karlitko
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posted 12-26-2005 03:22 PM     Click Here to See the Profile for karlitko   Click Here to Email karlitko     Edit/Delete Message   Reply w/Quote
Of course, it is better than nothing but I always regret that such things do not make people more enthusiastic in the subject...

Robert Pearlman
Editor

Posts: 27327
From: Houston, TX
Registered: Nov 1999

posted 12-26-2005 03:36 PM     Click Here to See the Profile for Robert Pearlman   Click Here to Email Robert Pearlman     Edit/Delete Message   Reply w/Quote
Without knowing anything else about the selection process and keeping in mind that the stamps are meant to represent all X Planes (and not just the X-15), my guess is that they were looking for images that would embody the aerodynamic research that the entire program was founded upon as well as something colorful enough to appeal to a mass audience. These images come across almost as abstract art for those unfamiliar with the science behind them.

Apollo-Soyuz
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Posts: 868
From: Shady Side, Md
Registered: Sep 2004

posted 12-26-2005 03:58 PM     Click Here to See the Profile for Apollo-Soyuz   Click Here to Email Apollo-Soyuz     Edit/Delete Message   Reply w/Quote
I feel the USUS should issue a first class stamp (39 cents) to commemorate the space program. It is hard to believe that the 20th anniversary of Challenger is approaching on January 28, 2006. I think a series of stamps commemorating the Pioneer, Voyager, Galileo, Magellan, Pathfinder, Mars Exploration Rovers-Spirit and Oppurtunity and other programs should be commemorated with stamps. There is no reason I can see for this not to be done. Other countries commemorate space events.

------------------
John Macco
Vice President
Space Unit
Shady Side, Md.

micropooz
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Posts: 1239
From: Washington, DC, USA
Registered: Apr 2003

posted 12-26-2005 04:22 PM     Click Here to See the Profile for micropooz   Click Here to Email micropooz     Edit/Delete Message   Reply w/Quote
I think Robert is right. They are trying to play up the research benefits of the X-planes and not necessarily the history.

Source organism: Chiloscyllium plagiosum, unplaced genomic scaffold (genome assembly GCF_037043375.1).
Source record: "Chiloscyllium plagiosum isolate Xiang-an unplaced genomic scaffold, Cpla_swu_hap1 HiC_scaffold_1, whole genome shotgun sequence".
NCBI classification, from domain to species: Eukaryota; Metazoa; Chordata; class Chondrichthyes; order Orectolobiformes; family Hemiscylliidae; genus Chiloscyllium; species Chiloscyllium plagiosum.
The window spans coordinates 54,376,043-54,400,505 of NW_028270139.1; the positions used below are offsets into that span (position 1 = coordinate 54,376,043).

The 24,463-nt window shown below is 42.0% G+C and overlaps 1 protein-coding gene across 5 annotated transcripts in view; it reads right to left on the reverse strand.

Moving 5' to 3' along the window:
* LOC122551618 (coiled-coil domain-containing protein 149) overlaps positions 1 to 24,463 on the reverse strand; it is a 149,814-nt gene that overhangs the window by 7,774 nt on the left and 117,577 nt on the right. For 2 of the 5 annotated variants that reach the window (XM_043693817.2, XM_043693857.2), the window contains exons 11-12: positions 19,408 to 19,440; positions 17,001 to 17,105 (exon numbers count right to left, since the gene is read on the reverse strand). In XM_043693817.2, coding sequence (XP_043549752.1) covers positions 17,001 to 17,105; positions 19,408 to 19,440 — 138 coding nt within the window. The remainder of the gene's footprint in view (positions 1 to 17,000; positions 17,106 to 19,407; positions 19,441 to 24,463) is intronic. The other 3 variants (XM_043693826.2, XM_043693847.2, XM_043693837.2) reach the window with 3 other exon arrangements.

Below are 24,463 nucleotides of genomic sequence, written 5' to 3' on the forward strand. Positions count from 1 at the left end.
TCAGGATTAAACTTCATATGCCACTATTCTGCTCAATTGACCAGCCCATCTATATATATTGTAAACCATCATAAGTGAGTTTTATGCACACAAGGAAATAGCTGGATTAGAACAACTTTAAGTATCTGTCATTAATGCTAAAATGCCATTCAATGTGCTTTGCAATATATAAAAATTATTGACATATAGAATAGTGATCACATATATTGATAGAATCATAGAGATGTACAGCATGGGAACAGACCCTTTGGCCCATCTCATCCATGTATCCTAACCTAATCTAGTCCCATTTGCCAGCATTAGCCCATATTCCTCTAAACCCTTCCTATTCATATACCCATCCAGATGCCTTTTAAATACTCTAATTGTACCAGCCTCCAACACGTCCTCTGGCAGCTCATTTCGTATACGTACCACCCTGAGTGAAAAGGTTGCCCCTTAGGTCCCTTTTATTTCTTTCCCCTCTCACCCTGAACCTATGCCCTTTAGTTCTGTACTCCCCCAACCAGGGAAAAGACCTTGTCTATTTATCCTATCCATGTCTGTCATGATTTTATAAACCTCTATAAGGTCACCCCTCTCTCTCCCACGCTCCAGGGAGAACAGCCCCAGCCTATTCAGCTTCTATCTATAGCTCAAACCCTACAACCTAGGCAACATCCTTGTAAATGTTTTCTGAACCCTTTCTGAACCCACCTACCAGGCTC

And Karel is right too in that there were no computer generated false-color enhancements of the aerodynamic flow fields around the X-15 back in its time. Any computer correlations of X-15 data back then probably came out as line plots from an analog computer or sheets of numbers from a digital computer at the time.

The fact that someone has put in the effort to go back and model the X-15 aerodynamics with current-day flowfield visualization techniques (e.g. - the false-color stuff shown on the stamps) shows that the X-15's data is still important to researchers 40 years later. And that appears to be the message that the USPS is trying to send with these stamps.

Ben
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Posts: 1843
From: Daytona Beach, FL
Registered: May 2000

posted 12-26-2005 09:30 PM     Click Here to See the Profile for Ben   Click Here to Email Ben     Edit/Delete Message   Reply w/Quote
While I like the stamps, I think they should either a) have used two different X planes if representing the whole fleet, or b) titled these as X-15 stamps (at least a mention of it at the bottom).

spaceman1953
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Posts: 933
From: South Bend, IN United States of America
Registered: Apr 2002

posted 01-02-2006 01:43 PM     Click Here to See the Profile for spaceman1953   Click Here to Email spaceman1953     Edit/Delete Message   Reply w/Quote
I was excited until I saw the designs....but, oh well, you take what you get to get a space issue.